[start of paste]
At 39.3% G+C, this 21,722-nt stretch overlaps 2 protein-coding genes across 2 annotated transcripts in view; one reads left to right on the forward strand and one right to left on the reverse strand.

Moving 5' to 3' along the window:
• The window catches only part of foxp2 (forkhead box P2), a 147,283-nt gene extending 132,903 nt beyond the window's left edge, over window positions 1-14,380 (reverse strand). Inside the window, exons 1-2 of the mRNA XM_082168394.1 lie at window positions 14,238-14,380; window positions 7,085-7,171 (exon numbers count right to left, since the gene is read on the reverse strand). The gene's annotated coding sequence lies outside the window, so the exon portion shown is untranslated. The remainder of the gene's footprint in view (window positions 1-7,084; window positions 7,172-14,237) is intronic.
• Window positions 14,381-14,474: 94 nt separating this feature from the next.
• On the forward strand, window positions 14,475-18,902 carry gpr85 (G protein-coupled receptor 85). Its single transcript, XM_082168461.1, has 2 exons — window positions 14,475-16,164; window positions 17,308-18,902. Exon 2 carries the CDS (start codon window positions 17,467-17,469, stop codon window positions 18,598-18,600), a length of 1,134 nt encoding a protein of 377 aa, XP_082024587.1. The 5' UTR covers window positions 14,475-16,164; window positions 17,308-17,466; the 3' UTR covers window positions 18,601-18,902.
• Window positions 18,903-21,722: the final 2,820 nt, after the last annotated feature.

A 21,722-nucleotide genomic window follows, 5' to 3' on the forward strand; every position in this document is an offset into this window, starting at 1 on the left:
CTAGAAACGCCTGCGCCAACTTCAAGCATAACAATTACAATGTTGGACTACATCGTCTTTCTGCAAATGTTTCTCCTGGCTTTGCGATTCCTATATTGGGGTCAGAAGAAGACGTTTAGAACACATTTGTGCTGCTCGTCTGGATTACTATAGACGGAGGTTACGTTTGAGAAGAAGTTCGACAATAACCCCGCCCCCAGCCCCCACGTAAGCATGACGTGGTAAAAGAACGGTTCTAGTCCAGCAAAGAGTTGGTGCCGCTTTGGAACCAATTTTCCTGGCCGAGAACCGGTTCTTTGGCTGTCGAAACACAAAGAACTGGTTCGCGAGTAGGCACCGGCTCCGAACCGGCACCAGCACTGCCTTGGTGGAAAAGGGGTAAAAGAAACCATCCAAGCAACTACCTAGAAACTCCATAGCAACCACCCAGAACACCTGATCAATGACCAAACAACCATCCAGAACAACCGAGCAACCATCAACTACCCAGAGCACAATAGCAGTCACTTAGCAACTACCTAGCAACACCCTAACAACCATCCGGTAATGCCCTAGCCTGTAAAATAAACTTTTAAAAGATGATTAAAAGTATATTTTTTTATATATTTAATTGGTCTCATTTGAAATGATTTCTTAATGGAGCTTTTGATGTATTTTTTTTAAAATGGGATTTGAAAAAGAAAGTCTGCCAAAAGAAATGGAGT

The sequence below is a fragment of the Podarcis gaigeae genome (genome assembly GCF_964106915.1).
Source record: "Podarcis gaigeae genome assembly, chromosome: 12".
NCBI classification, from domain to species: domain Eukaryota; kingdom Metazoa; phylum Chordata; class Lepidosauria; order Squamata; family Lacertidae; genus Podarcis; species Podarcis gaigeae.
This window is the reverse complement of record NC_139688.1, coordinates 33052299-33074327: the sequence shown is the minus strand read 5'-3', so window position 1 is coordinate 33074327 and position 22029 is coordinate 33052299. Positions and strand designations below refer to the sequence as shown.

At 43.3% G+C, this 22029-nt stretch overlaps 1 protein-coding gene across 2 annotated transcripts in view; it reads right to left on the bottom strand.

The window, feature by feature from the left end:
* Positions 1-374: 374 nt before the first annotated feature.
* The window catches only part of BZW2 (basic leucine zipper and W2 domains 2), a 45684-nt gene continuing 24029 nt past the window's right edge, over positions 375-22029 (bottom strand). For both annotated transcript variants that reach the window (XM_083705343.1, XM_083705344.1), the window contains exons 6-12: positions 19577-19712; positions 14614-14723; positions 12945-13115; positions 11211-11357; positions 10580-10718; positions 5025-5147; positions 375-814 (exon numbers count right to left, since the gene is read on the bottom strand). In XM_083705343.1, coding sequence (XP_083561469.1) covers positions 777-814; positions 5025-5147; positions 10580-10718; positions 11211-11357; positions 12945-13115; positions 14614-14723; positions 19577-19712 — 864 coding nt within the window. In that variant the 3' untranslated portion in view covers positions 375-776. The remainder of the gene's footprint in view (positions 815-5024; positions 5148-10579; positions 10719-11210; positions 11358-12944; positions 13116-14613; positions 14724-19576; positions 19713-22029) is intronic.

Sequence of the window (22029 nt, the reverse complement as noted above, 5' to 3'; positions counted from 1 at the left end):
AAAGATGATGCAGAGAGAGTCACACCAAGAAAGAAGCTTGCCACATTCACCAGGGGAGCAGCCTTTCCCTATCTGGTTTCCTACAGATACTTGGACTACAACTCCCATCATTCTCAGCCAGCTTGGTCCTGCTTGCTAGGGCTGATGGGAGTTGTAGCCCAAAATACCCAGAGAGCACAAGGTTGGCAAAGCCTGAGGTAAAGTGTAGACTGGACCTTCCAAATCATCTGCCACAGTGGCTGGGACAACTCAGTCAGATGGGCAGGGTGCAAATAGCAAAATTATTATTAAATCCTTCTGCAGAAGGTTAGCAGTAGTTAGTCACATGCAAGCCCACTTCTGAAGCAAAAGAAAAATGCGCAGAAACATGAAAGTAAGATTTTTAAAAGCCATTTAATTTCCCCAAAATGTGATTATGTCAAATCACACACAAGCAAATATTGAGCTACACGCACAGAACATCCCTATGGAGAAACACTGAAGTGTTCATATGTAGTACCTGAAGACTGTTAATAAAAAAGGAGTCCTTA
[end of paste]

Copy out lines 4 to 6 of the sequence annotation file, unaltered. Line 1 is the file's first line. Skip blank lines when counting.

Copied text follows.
• Window positions 14,381-14,474: 94 nt separating this feature from the next.
• On the forward strand, window positions 14,475-18,902 carry gpr85 (G protein-coupled receptor 85). Its single transcript, XM_082168461.1, has 2 exons — window positions 14,475-16,164; window positions 17,308-18,902. Exon 2 carries the CDS (start codon window positions 17,467-17,469, stop codon window positions 18,598-18,600), a length of 1,134 nt encoding a protein of 377 aa, XP_082024587.1. The 5' UTR covers window positions 14,475-16,164; window positions 17,308-17,466; the 3' UTR covers window positions 18,601-18,902.
• Window positions 18,903-21,722: the final 2,820 nt, after the last annotated feature.